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Senator Murray Statement on Idaho’s Extreme Abortion Ban Taking Effect Today

Late Wednesday, a federal judge blocked enforcement of Idaho’s extreme abortion ban in medical emergencies as rest of law takes effect today


(Washington, D.C.) – Today, U.S. Senator Patty Murray (D-WA), Chair of the Senate Committee on Health, Education, Labor, and Pensions (HELP), released the following statement on Idaho’s extreme abortion ban, which takes effect today. Idaho’s total ban on abortions does not include exceptions when the health of the mother is at risk—and last night, a federal judge blocked enforcement of the law in medical emergencies after the Biden administration filed suit in the first post-Roe challenge to state abortion restrictions.


“Today, women in Idaho join the one in three women across the country who are being denied access to abortion in their own state by Republican politicians who think they know what’s best for them.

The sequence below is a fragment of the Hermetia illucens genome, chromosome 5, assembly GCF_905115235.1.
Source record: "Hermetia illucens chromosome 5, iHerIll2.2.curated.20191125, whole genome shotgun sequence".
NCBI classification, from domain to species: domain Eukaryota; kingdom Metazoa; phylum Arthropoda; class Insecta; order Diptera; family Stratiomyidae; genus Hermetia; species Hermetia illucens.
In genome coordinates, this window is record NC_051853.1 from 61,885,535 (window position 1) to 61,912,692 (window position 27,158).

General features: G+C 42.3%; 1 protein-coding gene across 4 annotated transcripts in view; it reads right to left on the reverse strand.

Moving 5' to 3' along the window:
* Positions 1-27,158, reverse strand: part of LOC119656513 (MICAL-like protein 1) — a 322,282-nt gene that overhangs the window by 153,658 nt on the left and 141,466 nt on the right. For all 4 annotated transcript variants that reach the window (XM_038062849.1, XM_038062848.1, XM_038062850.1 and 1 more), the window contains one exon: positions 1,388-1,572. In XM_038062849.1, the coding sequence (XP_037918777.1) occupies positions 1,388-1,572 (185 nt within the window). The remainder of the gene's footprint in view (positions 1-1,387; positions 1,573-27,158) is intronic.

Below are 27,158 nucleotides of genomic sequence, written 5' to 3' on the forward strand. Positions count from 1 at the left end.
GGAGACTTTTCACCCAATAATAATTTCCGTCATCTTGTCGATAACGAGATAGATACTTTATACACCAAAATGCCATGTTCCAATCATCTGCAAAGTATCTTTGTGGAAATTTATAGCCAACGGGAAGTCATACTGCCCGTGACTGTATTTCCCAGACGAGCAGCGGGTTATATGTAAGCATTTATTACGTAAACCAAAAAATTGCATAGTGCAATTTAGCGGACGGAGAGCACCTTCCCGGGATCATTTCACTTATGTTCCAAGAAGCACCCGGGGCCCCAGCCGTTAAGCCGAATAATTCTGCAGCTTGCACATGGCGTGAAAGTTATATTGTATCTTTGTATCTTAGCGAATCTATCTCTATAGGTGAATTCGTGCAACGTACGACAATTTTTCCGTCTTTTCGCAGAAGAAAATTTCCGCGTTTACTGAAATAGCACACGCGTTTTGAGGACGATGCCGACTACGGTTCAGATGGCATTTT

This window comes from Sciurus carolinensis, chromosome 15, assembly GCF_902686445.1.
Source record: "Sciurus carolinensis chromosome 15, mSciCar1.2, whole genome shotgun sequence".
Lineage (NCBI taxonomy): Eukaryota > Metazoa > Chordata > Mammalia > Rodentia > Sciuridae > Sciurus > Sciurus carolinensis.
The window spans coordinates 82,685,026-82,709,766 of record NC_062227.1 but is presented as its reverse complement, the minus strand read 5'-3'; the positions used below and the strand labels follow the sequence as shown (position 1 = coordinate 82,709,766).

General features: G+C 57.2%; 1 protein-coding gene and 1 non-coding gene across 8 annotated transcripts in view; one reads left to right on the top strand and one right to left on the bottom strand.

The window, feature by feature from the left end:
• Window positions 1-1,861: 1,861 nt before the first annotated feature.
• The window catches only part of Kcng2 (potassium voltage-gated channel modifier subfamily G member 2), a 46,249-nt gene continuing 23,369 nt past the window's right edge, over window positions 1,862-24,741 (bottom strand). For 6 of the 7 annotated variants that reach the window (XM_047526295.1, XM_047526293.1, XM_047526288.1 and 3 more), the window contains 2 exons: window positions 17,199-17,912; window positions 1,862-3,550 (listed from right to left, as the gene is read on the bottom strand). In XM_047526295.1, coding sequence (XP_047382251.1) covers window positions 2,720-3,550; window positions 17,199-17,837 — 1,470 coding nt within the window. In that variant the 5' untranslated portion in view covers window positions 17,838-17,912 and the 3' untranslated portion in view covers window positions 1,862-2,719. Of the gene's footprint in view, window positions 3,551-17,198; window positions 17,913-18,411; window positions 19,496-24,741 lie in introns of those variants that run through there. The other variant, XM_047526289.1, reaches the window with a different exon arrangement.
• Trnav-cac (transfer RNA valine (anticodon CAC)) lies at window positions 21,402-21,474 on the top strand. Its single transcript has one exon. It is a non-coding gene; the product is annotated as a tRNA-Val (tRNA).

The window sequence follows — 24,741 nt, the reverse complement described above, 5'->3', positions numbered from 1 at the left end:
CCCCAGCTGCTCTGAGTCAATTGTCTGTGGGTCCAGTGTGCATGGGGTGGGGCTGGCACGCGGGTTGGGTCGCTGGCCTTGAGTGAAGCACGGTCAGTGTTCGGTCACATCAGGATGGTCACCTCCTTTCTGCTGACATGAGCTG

“Idaho’s cruel abortion ban denies women their most fundamental right to control their own bodies and chart their own futures. And while I’m relieved a federal court has blocked enforcement of the ban in medical emergencies, every single woman should have the right to make her own health care decisions.


“In state after state, Republicans are forcing women to carry pregnancies to term, or drain their savings to travel and get care. They’re putting women’s health at risk and even threatening doctors with time in prison for protecting patients’ health. And with each new abortion ban taking effect, we’re seeing the health care crisis Republicans have caused worsen. I’ve talked to providers in eastern Washington who saw an influx of patients from across the border in Idaho once Roe fell—and that’s sure to rise as more women are forced to delay care and travel to get the services they need.


“It’s truly shameful. We can’t—and I won’t—stop fighting to restore every American’s reproductive rights.”


Idaho’s extreme abortion ban threatens providers with up to five years in prison for providing abortions in conflict with the state’s ban. Idaho’s separate, six-week abortion ban—which was modeled after Texas’ SB-8 law and allows family members to sue providers for a minimum of $20,000—went into effect last Friday. Tennessee’s near-total ban on abortion also takes effect today, as does Texas’ radical law putting providers who perform an abortion at risk of life in prison and a minimum $100,000 fine.